How do Chinese Christians Pray?


I have a friend in Japan who provides resources to the underground church in China and often worships among them. One day I asked her, "How do Chinese Christians pray? Do their prayers differ from what you hear in the U.S. or Japan?" She replied that the prayers closely follow the pattern of the Lord's Prayer. The church has spread most widely among the lower classes, and when they ask for daily bread and deliverance from evil, they mean it literally.

She continued, "I've heard Chinese Christians pray for the leaders of their government, but never for a change in the government-even in areas that persecute the unregistered churches. They pray very practically, thanking God for today's grace, asking for tomorrow's protection. They tell us visitors, `Don't pray for me to get out of prison, please pray for courage and strength so that I can witness boldly in the prison and not lose faith."'

When I visit places like Nepal and China, I come upon a paradox of answered and unanswered prayers. On the one hand, I hear remarkable stories of miracles. For example, the first Nepalese became a Christian in 1950. Now the church numbers more than half a million, and Nepalese church leaders estimate that 80 percent of the converts have resulted from physical healings: a Christian prays for a sick neighbor who then gets well. I have interviewed European and American doctors who work there as missionaries, and they admit that they have no scientific explanation for some amazing recoveries they have seen. David Aikman's book Jesus in Beijing reports a similar pattern of apparent miracles in China.

On the other hand, Christians in Nepal and China tell horrific stories of oppression, imprisonment, and torture. My Japanese friend introduced me to a Chinese pastor revered as one of four patriarchs in the unregistered church, a giant of faith who spent twenty-three years in prison because he refused to halt his church activities. Pastor Yuan told me with great excitement of a miracle: during his long sentence in a prison near Mongolia, he worked daily outdoors wearing nothing but a light jacket in the harshest winter weather and never caught a common cold or influenza. I marveled at his story, but inwardly I could not help wondering why God answered that prayer and not the thousands of prayers from church members pleading for his release.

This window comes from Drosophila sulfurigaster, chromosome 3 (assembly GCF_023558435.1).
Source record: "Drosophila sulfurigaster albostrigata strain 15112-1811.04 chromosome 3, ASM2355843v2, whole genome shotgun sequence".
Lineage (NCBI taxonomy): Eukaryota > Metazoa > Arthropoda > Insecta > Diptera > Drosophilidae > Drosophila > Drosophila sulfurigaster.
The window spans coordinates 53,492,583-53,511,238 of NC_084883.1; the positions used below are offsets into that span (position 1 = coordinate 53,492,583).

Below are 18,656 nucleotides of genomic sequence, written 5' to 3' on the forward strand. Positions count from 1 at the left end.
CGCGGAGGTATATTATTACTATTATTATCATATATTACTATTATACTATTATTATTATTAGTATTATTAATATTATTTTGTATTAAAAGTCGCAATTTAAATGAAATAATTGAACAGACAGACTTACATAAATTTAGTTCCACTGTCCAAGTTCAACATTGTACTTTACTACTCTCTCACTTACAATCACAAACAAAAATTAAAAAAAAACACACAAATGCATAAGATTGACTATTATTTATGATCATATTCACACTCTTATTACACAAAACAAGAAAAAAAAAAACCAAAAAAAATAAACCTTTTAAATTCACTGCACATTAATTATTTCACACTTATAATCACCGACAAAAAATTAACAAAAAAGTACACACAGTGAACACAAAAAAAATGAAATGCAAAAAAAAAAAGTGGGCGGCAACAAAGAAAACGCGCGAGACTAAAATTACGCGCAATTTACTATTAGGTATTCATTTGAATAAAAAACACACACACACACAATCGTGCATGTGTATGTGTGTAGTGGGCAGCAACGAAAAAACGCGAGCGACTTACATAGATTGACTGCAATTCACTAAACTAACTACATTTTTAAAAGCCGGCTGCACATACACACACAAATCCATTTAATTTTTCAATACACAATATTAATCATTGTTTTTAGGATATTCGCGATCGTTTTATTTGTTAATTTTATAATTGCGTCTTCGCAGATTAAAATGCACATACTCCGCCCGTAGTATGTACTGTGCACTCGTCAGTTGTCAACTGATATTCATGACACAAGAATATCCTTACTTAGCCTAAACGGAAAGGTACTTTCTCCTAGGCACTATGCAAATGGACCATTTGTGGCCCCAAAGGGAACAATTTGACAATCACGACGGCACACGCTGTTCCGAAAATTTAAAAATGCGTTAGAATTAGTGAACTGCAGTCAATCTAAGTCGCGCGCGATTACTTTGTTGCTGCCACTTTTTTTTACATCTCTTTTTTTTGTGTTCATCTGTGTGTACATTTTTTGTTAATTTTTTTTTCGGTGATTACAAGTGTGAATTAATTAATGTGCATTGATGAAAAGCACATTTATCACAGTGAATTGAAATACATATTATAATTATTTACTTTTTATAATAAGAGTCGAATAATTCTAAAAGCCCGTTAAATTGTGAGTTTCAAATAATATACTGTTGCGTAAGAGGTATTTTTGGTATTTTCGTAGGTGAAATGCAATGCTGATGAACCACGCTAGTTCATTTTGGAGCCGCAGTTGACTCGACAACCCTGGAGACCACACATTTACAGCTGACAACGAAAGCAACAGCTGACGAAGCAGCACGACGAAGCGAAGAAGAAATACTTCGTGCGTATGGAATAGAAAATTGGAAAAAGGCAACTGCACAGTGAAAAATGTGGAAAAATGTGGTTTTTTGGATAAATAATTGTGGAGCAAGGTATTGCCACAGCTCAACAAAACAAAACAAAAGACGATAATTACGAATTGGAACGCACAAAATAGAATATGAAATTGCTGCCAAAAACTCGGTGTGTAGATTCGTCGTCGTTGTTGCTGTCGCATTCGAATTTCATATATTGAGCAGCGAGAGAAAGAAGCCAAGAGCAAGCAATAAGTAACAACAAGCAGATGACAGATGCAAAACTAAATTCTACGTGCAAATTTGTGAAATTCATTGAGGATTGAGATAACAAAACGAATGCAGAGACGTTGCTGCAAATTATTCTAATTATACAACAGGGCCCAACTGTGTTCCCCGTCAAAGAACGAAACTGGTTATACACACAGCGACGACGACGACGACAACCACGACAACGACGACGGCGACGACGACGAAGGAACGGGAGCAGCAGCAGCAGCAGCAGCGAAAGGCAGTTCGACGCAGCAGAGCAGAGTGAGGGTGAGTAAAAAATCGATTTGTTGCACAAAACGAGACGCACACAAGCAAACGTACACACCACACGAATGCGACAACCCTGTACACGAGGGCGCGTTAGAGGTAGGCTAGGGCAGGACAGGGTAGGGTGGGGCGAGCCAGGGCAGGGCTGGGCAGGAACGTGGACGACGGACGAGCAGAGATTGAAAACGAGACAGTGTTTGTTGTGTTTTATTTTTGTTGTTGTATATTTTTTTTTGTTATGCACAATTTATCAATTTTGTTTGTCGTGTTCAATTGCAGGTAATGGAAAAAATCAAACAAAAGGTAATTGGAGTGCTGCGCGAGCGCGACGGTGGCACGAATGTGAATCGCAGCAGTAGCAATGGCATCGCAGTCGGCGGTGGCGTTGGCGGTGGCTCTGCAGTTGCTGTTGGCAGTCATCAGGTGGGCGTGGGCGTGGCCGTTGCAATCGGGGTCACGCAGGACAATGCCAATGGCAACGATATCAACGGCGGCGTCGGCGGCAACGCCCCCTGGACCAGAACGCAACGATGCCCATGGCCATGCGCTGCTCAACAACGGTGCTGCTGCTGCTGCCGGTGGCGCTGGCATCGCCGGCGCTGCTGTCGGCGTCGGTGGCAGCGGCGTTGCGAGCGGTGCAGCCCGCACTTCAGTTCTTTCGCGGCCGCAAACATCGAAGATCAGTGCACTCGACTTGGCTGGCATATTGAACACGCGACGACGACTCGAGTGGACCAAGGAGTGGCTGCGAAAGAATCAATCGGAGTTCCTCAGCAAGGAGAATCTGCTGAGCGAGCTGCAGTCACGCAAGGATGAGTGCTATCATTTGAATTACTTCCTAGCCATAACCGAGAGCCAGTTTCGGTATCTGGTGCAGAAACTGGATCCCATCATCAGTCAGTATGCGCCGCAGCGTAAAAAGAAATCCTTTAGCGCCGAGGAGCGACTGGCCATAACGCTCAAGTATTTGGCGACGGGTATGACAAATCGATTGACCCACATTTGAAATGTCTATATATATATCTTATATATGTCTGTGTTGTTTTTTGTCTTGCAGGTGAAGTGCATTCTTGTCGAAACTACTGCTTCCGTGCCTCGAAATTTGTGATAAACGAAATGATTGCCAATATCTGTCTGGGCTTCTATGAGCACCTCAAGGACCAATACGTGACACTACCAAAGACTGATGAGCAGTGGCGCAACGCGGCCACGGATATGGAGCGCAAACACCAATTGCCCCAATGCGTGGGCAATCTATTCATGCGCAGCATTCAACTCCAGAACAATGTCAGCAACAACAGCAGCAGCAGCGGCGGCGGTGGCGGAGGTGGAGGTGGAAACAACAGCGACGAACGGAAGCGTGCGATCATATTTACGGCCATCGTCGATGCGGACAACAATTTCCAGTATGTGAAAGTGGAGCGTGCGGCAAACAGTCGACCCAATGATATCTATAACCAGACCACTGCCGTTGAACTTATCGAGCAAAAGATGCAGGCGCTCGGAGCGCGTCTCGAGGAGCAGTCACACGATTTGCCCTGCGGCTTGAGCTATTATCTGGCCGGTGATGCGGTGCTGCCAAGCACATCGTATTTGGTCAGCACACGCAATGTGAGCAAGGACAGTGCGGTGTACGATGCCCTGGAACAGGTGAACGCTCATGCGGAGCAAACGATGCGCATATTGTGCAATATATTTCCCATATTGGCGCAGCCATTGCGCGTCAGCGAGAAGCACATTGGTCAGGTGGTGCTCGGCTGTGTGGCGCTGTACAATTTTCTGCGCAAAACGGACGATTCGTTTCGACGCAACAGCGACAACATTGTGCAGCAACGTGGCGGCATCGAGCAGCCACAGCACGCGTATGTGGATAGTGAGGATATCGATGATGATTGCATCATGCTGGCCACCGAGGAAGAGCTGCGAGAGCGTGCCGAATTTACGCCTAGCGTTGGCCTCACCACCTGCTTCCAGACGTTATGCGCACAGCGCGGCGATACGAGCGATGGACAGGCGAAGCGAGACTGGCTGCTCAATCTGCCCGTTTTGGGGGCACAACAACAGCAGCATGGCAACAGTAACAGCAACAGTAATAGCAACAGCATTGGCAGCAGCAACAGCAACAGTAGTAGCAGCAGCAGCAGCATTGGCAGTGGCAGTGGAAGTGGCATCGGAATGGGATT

I asked my Japanese friend how to reconcile this strange combination of miraculous answers to prayer in the midst of intense persecution. If God can heal sick people or prevent illness, then why not protect suffering Christians? (As soon as I phrased the question, I had to smile, for that replicates the pattern of the book of Acts.) She thought for a moment and said, "I know this is a `textbook' answer, but everything is in our Lord's hands. And he shows his glory in each occasion:'

In all my prayers, whether I get the answers I want or not, I can count on this one fact: God can make use of whatever happens. Nothing is irredeemable. "Teach me, O God, so to use all the circumstances of my life today that they may bring forth in me the fruits of holiness rather than the fruits of sin," prayed the British author John Baillie…

I have a book titled Prayers of the Martyrs, which reproduces actual prayers of martyrs from AD 107 (Ignatius of Antioch) to 1980 (Archbishop Oscar Romero). I find it shocking how few prayed for deliverance as in the background lions roared, gladiators sharpened their swords, or, in Romero's case, assassins fastened ammunition clips onto their automatic weapons. The martyrs prayed for families left behind, for steadfastness of faith, for strength to endure death without shame. Some thanked God for the privilege of suffering, surprised they would be counted worthy. Some forgave their persecutors. Very few asked for a miracle.

Yancey, Philip. Prayer, Does it Make Any Difference? Grand Rapids: Zondervan, 2006, p. 238-240.

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